By HELEN DONNELLY
A debit card that does not charge overdraft, transaction or card maintenance fees may sound like a dream to cash-strapped college students everywhere. Prof. Robert Hockett, law, is looking to make that fantasy a reality.
Along with a former bank director and a former British diplomat, Hockett is working to create Occupy Card, a prepaid debit card that he believes could make the banking system more ethical. The card — which will have no upfront cost but will include fees for A.T.M. withdrawals — will be launched if Hockett and his cofounders can raise $900,000.
Occupy Card will revolutionize the way users bank, offering “low-cost, transparent, high-quality financial services to the 99 percent,” its founders say on its website.
“The ideal banking system isn’t looking at its depositors as people to exploit or people to extract various benefits or advantages from, but rather is something that would function as a cooperative arrangement among members who would own the bank in which they deposit their funds,” Hockett said.
Hockett said that fees — which include charges for transactions, card maintenance, overdrafts and A.T.M. withdrawals — are a major source of profits for corporate banks. If Occupy Card ends up making a profit from the low fees it charges to cover administrative costs, the profits will be redistributed among the members, according to Hockett.
The Occupy Card is not just for supporters of the Occupy Movement, according to the Occupy Cooperative website. It is for “people who are unbanked, underbanked and even just angry-banked.”
The Occupy Card is just the tip of the iceberg, Hockett said. The card’s founders say their ultimate goal is to establish a non-profit banking system.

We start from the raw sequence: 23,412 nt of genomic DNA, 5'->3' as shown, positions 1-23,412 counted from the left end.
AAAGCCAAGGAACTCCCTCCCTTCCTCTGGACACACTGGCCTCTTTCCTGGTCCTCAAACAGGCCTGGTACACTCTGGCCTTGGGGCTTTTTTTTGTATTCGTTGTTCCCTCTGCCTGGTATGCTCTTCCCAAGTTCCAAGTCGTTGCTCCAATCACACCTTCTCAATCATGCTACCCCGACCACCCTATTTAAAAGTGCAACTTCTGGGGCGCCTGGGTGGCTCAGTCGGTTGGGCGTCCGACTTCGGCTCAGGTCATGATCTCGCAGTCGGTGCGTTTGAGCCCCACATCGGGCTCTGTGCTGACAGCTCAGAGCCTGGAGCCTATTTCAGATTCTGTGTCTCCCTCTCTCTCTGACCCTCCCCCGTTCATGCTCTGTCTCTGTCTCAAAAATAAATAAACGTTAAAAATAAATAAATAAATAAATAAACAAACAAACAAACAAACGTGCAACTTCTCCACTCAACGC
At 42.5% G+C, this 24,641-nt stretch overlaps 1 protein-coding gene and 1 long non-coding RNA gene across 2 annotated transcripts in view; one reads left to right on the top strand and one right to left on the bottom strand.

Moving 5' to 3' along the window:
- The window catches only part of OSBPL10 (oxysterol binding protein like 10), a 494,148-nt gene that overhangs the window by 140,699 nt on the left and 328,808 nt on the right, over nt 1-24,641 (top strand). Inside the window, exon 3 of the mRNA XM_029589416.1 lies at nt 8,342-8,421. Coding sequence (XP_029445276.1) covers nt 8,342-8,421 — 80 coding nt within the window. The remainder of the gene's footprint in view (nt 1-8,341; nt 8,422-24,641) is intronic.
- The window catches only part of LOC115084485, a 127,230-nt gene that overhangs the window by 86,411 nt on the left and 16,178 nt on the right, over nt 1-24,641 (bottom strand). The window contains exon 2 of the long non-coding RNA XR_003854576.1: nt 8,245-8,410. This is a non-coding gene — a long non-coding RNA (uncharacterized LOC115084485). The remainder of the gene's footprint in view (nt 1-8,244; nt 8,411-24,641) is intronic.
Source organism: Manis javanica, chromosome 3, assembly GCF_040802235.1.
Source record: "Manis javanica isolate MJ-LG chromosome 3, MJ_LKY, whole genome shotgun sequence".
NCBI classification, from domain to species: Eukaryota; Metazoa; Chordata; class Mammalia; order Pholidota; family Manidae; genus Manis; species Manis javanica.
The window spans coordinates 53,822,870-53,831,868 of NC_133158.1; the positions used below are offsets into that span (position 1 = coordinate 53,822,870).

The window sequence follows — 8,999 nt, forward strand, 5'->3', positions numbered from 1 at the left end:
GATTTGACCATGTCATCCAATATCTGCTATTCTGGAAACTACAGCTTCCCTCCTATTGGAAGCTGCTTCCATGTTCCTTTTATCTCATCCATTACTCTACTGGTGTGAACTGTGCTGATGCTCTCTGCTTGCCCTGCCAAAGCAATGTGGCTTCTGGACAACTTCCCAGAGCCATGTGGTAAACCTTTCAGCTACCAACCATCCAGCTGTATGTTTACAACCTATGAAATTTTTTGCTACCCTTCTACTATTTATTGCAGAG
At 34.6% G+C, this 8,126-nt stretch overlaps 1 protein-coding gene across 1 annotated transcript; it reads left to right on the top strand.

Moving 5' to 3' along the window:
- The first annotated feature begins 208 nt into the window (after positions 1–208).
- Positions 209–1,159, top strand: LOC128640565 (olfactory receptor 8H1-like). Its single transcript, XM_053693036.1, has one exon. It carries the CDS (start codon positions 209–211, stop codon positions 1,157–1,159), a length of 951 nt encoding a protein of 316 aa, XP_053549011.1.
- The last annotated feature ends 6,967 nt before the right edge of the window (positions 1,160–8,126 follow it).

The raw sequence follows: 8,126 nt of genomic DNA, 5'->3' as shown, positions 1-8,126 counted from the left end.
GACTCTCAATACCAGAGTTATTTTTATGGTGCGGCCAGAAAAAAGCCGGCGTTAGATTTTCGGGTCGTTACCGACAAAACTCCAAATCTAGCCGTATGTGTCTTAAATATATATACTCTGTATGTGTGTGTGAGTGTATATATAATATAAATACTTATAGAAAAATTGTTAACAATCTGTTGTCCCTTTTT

“The Occupy Money Cooperative is beginning with the debit card. This debit card is a specific counterpart to cards like these that exist in existing banking institutions already offered. Chase Liquid is probably the best-known example,” he said. “The ultimate plan is to offer all the other services that these existing banking institutions already do, but on a non-profit basis.”
While working for the Federal Reserve Bank of New York in Fall 2011, Hockett became involved with the Occupy Wall Street Movement. He and other members of an Occupy Wall Street work group that focused on alternate banking held brainstorming sessions every Sunday to discuss how they might design a better banking institution.
Not all scholars agree with the premise that banks should not make a profit, however. Prof. Richard Burkhauser, policy analysis and management, said that it is perfectly fitting for banks to make a profit.
“I don’t think the banking industry is any more or less corrupt than any other industry,” Burkhauser said. “Financial institutions provide a tremendously valuable service to people, and it’s perfectly appropriate for them to make a profit, just like any other industry makes a profit when they produce a product that consumers’ value.”
According to Burkhauser, the problem lies not with the banking institutions, but rather with the people who use them.
“What we really need to do is improve the financial literacy of consumers in how to more effectively use credit,” he said.
Ultimately, Burkhauser said he does not have an issue with the banking system Hockett proposed, as long as it could outperform current banking institutions.
“The reality is that some people don’t pay their debts, this cost has to be factored into the fees that banks charge on credit,” he said. “But the great thing about our competitive private market system is that if you have a better idea of how to provide credit to Americans, you don’t have to merely criticize the current system; you can start your own non-profit co-operative financial institution and do better.”